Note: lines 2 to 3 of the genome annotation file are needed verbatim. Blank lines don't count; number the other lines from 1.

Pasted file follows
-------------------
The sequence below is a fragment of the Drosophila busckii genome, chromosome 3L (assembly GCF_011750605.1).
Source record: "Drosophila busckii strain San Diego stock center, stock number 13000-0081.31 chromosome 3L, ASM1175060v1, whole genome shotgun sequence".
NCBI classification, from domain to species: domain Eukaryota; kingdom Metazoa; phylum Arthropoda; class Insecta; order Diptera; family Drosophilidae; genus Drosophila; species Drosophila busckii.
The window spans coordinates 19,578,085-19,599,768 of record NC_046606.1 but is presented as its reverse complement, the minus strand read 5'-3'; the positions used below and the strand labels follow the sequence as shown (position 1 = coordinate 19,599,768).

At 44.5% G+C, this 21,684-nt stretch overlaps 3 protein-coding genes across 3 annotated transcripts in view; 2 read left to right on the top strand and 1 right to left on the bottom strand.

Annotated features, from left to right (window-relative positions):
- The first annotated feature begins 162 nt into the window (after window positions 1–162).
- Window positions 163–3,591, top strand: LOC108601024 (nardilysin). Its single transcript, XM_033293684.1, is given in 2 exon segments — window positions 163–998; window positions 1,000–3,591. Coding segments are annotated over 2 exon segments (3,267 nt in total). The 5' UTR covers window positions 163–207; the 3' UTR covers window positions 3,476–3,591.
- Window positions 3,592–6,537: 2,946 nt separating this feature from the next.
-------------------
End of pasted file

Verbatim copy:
Source record: "Drosophila busckii strain San Diego stock center, stock number 13000-0081.31 chromosome 3L, ASM1175060v1, whole genome shotgun sequence".
NCBI classification, from domain to species: domain Eukaryota; kingdom Metazoa; phylum Arthropoda; class Insecta; order Diptera; family Drosophilidae; genus Drosophila; species Drosophila busckii.